An inquiry from a litigious West Bank businessman who’s interested in competing with Jackson Hole Aviation — even if just for a short period — has been shot down for the second time in several years.
The Jackson Hole Airport board of directors decided last week not to take any action on a request from Greg Herrick, who had implored Jackson Hole Airport to allow competition in its private aviation market space. Federal Aviation Administration regulations require the airport to accommodate competition among fixed-based operators unless airports themselves are the owners and operators.
Jackson Hole Airport is not the owner of its FBO and won’t be for another three years, but its board has announced its intent to take over the business when Jackson Hole Aviation’s lease runs out in spring of 2023.
To make room for Herrick or another business that would run a second FBO, the airport would have to reconstruct some hangars and carve out 3,000 square feet of space for a lounge and administrative space in order to meet its FAA “minimum standards.” At the earliest, according to KLJ Engineering, those facilities wouldn’t be constructed in full until late fall 2022, Airport Director Jim Elwood told his board.
“Final completion would actually be out into February of 2023,” Elwood said. “Based on this analysis, the second FBO would have at most only five months to operate prior to that April 2023 transition to an airport FBO.”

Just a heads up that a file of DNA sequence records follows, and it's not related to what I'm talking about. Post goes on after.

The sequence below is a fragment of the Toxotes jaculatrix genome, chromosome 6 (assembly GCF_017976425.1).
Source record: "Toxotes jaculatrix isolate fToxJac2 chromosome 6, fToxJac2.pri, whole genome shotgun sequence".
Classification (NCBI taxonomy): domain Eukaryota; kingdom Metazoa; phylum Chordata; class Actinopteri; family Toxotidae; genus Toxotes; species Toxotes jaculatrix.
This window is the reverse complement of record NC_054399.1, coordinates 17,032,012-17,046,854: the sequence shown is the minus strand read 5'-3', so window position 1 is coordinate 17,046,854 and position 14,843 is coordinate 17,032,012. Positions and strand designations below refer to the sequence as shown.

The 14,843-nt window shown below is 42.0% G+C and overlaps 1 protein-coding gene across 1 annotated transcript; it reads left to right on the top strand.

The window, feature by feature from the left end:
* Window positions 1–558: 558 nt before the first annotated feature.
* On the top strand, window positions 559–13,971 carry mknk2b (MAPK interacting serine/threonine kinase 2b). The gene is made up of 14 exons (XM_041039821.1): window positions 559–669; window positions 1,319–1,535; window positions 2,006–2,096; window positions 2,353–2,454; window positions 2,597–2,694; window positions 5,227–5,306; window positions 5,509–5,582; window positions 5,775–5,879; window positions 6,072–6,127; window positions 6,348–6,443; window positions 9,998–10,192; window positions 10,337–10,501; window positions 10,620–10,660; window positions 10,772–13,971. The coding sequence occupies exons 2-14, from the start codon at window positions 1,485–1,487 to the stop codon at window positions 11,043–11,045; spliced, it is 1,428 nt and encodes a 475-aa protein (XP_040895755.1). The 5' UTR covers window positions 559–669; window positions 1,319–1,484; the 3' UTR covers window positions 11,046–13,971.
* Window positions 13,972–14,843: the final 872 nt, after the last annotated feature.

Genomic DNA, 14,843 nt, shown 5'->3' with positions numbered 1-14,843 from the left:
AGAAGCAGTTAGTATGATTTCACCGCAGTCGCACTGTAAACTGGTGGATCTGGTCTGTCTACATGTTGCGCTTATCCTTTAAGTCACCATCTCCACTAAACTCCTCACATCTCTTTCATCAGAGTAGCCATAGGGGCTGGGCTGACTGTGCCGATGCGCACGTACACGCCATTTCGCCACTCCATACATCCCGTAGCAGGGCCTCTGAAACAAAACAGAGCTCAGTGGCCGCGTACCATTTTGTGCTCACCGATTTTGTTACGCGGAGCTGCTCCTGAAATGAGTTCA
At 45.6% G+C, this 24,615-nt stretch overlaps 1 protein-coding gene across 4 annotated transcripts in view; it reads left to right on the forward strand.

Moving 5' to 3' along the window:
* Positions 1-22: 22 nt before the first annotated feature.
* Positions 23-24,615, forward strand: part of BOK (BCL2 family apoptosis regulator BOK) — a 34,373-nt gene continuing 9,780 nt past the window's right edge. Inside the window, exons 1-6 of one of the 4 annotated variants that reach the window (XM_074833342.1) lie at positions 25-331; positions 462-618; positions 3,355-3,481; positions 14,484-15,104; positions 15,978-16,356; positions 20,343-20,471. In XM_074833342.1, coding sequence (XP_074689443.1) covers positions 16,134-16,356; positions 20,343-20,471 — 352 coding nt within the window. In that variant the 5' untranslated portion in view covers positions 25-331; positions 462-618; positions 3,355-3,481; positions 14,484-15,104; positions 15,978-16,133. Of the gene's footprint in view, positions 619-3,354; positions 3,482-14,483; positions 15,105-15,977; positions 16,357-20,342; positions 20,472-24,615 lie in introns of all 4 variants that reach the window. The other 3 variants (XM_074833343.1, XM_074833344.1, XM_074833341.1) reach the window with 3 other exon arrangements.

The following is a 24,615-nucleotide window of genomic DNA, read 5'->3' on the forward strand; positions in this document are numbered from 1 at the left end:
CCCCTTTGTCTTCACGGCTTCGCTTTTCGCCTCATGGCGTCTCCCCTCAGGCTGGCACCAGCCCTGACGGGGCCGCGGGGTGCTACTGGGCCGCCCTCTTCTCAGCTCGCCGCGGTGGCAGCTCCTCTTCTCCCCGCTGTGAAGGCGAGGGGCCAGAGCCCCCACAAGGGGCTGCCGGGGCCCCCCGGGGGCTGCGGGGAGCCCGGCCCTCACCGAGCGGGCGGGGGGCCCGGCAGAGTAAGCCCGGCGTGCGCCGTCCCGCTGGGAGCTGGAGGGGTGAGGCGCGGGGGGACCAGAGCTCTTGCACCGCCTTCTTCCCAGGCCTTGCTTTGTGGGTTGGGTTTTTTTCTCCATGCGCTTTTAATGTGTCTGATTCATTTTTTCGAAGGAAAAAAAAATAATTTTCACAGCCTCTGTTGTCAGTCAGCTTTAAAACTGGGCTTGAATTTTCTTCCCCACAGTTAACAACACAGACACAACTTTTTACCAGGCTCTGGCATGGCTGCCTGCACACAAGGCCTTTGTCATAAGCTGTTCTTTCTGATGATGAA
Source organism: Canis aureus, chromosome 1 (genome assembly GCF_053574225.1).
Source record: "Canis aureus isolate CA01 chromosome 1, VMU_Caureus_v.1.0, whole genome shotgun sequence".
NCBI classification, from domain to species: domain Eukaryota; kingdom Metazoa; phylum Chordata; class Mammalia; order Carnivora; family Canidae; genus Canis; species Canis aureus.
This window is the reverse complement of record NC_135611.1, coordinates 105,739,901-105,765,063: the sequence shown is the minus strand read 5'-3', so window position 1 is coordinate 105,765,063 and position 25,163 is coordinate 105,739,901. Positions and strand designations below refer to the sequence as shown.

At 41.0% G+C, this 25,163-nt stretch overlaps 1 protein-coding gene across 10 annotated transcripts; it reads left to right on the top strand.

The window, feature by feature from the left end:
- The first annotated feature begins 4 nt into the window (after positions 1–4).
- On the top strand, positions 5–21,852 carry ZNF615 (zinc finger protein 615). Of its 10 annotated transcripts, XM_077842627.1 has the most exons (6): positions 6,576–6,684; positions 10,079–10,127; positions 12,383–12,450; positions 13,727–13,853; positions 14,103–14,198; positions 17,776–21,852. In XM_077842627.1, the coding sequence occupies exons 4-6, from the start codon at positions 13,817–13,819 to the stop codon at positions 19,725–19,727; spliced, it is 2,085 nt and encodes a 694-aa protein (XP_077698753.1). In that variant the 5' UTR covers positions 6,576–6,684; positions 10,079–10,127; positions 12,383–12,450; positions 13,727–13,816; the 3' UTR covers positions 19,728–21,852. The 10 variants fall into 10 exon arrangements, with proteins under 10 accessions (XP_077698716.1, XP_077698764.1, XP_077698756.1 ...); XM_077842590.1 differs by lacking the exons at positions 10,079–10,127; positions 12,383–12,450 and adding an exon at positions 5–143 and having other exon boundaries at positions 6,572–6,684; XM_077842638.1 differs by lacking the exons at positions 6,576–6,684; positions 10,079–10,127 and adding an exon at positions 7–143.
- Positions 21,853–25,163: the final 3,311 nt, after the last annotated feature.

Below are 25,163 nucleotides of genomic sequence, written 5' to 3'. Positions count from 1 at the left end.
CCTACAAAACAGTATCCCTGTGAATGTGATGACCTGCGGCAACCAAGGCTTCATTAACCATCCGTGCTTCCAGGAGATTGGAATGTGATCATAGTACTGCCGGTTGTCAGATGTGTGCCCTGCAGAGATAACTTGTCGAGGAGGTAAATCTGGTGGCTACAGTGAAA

At that point the public lounge and administrative space for the second FBO would have to be deconstructed. Going down that path would not be “rational” or “reasonable,” Elwood said.
“On that basis,” he said, “staff recommends not issuing an RFP for a second FBO.”
Airport board members took the advice, agreeing unanimously not to move forward.
Herrick’s 2017 bid to compete with Jackson Hole Aviation put Jackson Hole Airport on the track toward taking over its FBO, which has previously been run by one or two private businesses. At the time, the airport board was preparing a request for proposals and was moving in the direction of housing two competing FBOs before it reversed course and announced it would instead buy out the last five years of Jackson Hole Aviation’s operating agreement for $26 million.
That proposed business acquisition was met by several Herrick lawsuits that dragged on for years, though Jackson Hole Airport ultimately prevailed on the most consequential complaint, which challenged the legality of how the airport was financing the acquisition.
Afterward, the airport and Jackson Hole Aviation couldn’t come to terms on a shorter-term, three-year contract buyout. The airport board announced it would instead wait for the 2023 lease expiration, but in the meantime it was met by another written inquiry from Herrick asking to reconsider the second FBO.
“As you are aware, as sponsor of a federally obligated airport accepting federal funds, you must make the airport available at reasonable terms and without unjust discrimination between type, kinds and classes of aeronautical activities,” Herrick wrote to Elwood in May. “Nothing has changed from our original application, which demonstrated Wyoming Jet Center desires to and is fully prepared to promptly move forward.”
The airport engaged KLJ Engineering in the aftermath to come up with estimated construction timelines.
It’s unclear if the fight for a second FBO is entirely put to bed. Herrick said on Tuesday he’s still mulling his next steps.
“We’re studying our options right now,” he said. “In the meantime, the board should be thankful I saved them $26 million.”